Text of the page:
Marine Board Approves $1.9 Million in Boating Facility Improvement Projects Statewide

The Oregon State Marine Board approved 15 grant requests for the Cycle One Boating Facility Grants program for the 2019-2021 biennium, during their quarterly Board meeting held on June 18, at the Marine Board office in Salem. Twenty-one applications were received from public boating facility managers from around the state, requesting nearly $8 million in recreational boating dollars, and $1.9 million available. 

Josephine County: Grant dollars were approved for a hydrologic analysis for Chinook Park on the Rogue River for future design, engineering, and permitting for a new boat ramp, parking, and maneuver area.  The Marine Board approved $30,000 in state boater funds, combined with $13,000 in applicant match for a total project cost of $43,000. 

Douglas County: Grant dollars were approved to obtain a consultant to complete an archeological survey and report for Amacher Park on the Umpqua River.  The park is a popular launch and retrieval point for thousands of recreational boaters, especially during salmon and steelhead season and for summer for paddling.  The Marine Board approved $42,710 in state boater funds, combined with $14,240 in applicant match for a total project cost of $56,950. In another grant request, the Board approved replacing the vault toilet at Ben Irving Park.  The current facility is nearly 40 years old.  The Marine Board approved $53,500 in state boater funds, combined with $21,100 of applicant match for a total project cost of $74,600.

Port of Alsea: Grant dollars were approved to replace the existing boat ramp, boarding docks and maneuver area at the Port of Alsea.  The Marine Board approved $162,500 in state boater funds, combined with $558,306 of applicant match for a total project cost of $720, 806. Permits are pending with the US Army Corps of Engineers and Department of State Lands.  The Port is planning to begin work once permits are in hand for the upcoming winter in-water construction window.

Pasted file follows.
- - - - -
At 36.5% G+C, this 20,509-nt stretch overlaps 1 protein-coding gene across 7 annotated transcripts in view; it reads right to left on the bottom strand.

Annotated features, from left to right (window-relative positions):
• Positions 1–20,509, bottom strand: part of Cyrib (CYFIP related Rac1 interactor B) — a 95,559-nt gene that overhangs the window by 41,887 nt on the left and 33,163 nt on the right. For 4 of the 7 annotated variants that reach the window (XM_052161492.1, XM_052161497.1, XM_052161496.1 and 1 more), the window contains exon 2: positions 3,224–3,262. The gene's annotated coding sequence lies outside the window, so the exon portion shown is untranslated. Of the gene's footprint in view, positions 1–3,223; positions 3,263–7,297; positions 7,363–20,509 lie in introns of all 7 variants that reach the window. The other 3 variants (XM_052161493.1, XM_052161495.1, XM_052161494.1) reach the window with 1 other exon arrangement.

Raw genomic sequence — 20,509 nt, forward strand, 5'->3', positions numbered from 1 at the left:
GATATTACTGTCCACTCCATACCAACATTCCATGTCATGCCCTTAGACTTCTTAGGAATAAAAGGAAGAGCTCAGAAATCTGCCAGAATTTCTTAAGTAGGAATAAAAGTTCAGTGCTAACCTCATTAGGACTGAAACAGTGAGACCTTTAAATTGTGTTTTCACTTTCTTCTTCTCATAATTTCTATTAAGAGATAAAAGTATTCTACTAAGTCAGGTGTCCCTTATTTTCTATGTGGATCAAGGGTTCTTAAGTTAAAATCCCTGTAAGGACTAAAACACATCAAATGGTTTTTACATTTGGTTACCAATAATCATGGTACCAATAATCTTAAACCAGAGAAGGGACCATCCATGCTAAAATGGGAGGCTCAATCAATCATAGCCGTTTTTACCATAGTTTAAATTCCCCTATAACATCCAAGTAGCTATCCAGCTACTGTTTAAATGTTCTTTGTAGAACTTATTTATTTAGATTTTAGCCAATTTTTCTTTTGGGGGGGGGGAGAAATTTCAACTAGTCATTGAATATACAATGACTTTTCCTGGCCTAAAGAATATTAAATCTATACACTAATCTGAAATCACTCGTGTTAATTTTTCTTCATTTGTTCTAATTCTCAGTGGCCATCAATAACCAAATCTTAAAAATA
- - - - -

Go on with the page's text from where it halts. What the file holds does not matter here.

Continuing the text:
City of Gladstone: Grant dollars were approved to dredge the channel at Meldrum Bar. The boat ramp is located at the end of a 1,000-foot long channel.  Nearly four years ago boaters started contacting staff that the channel markers needed to be relocated because the channel was shallow in areas forcing boaters to disregard the markers.  The channel was surveyed and there has been a noticeable increase in sediment buildup since the channel was last dredged more than 25 years ago.  The Marine Board approved $71,825 in state boater funds, combined with $325,175 of applicant match for a total project cost of $400.000.  

City of North Bend: Grant dollars were approved to replace and extend the boarding docks, add piles and a debris deflection boom at the California Street boat ramp.  The boating facility is nearly 20 years old and portions of the infrastructure are showing signs of fatigue and need to be repaired or replaced. The wooden boarding docks have large areas of rot, damaged sub-frame, broken bull rails, and floatation saturation, in addition to corroded hinges, brackets, pile assemblies, and piling.  The City has also identified a need to expand the number of docks by adding a dog-leg.  The boat ramp can be blocked for a significant amount of time while boater parks or retrieves their vehicle during the peak season of use and the additional dock will improve efficiency.  The Marine Board approved $258,750 in state boater funds, combined with $464,787 of applicant match for a total project cost of $723,537.

Clackamas County: Grant dollars were approved to apply asphalt overlay and replace damaged curbing and sidewalks at Carver Park.  The county is planning to complete work in September.  The Marine Board approved $132,000 in state boater funds, combined with $62,325 of applicant match for a total project cost of $194,325.

City of West Linn: Grant dollars were approved to replace the boarding docks at Bernert Landing.  The current boarding docks, installed in 2004, were constructed with untreated Douglas fir, as required by the permits.  Wood rot was first noticed in 2017 and is accelerating to the point that the docks are falling apart.  The disintegrated wood is exposing floatation, holes and presents a serious safety hazard to boaters and the environment.  The new aluminum boarding docks have a 20-30 year useful life.  The Marine Board approved $113,250 in state boater funds, combined with $44,000 in applicant match for a total project cost of $157,250.